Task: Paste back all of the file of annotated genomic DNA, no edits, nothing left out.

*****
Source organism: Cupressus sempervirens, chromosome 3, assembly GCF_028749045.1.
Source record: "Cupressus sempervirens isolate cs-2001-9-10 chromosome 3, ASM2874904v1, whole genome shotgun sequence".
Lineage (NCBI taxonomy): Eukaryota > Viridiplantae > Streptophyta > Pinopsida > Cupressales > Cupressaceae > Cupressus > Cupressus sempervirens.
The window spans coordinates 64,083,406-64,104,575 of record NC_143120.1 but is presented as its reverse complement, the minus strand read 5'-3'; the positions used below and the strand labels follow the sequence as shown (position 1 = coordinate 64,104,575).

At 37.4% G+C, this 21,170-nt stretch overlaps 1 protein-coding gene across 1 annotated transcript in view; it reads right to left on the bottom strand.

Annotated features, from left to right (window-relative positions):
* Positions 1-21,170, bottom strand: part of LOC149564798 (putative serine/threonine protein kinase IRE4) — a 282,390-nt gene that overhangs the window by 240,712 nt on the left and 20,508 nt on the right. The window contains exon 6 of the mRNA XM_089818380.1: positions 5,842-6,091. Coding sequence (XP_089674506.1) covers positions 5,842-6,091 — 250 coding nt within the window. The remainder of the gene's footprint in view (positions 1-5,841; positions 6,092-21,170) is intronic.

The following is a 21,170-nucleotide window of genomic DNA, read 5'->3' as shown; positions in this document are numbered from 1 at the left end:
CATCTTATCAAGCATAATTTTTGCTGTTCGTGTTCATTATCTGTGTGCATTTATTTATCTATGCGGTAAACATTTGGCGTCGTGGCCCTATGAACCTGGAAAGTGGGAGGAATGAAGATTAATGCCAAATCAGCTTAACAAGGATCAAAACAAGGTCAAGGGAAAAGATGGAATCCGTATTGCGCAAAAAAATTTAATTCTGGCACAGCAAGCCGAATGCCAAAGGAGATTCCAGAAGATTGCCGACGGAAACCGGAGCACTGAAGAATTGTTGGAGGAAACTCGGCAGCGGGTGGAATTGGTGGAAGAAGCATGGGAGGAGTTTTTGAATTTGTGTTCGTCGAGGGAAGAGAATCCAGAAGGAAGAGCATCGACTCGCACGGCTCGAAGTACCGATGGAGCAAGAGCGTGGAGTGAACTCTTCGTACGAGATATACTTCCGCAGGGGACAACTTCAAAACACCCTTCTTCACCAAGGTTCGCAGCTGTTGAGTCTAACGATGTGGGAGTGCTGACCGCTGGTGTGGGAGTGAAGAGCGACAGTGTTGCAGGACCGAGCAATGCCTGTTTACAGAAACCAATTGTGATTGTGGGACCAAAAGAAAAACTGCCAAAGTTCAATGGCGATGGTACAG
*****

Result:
Source organism: Cupressus sempervirens, chromosome 3, assembly GCF_028749045.1.
Source record: "Cupressus sempervirens isolate cs-2001-9-10 chromosome 3, ASM2874904v1, whole genome shotgun sequence".
Lineage (NCBI taxonomy): Eukaryota > Viridiplantae > Streptophyta > Pinopsida > Cupressales > Cupressaceae > Cupressus > Cupressus sempervirens.
The window spans coordinates 64,083,406-64,104,575 of record NC_143120.1 but is presented as its reverse complement, the minus strand read 5'-3'; the positions used below and the strand labels follow the sequence as shown (position 1 = coordinate 64,104,575).

At 37.4% G+C, this 21,170-nt stretch overlaps 1 protein-coding gene across 1 annotated transcript in view; it reads right to left on the bottom strand.

Annotated features, from left to right (window-relative positions):
* Positions 1-21,170, bottom strand: part of LOC149564798 (putative serine/threonine protein kinase IRE4) — a 282,390-nt gene that overhangs the window by 240,712 nt on the left and 20,508 nt on the right. The window contains exon 6 of the mRNA XM_089818380.1: positions 5,842-6,091. Coding sequence (XP_089674506.1) covers positions 5,842-6,091 — 250 coding nt within the window. The remainder of the gene's footprint in view (positions 1-5,841; positions 6,092-21,170) is intronic.

The following is a 21,170-nucleotide window of genomic DNA, read 5'->3' as shown; positions in this document are numbered from 1 at the left end:
CATCTTATCAAGCATAATTTTTGCTGTTCGTGTTCATTATCTGTGTGCATTTATTTATCTATGCGGTAAACATTTGGCGTCGTGGCCCTATGAACCTGGAAAGTGGGAGGAATGAAGATTAATGCCAAATCAGCTTAACAAGGATCAAAACAAGGTCAAGGGAAAAGATGGAATCCGTATTGCGCAAAAAAATTTAATTCTGGCACAGCAAGCCGAATGCCAAAGGAGATTCCAGAAGATTGCCGACGGAAACCGGAGCACTGAAGAATTGTTGGAGGAAACTCGGCAGCGGGTGGAATTGGTGGAAGAAGCATGGGAGGAGTTTTTGAATTTGTGTTCGTCGAGGGAAGAGAATCCAGAAGGAAGAGCATCGACTCGCACGGCTCGAAGTACCGATGGAGCAAGAGCGTGGAGTGAACTCTTCGTACGAGATATACTTCCGCAGGGGACAACTTCAAAACACCCTTCTTCACCAAGGTTCGCAGCTGTTGAGTCTAACGATGTGGGAGTGCTGACCGCTGGTGTGGGAGTGAAGAGCGACAGTGTTGCAGGACCGAGCAATGCCTGTTTACAGAAACCAATTGTGATTGTGGGACCAAAAGAAAAACTGCCAAAGTTCAATGGCGATGGTACAG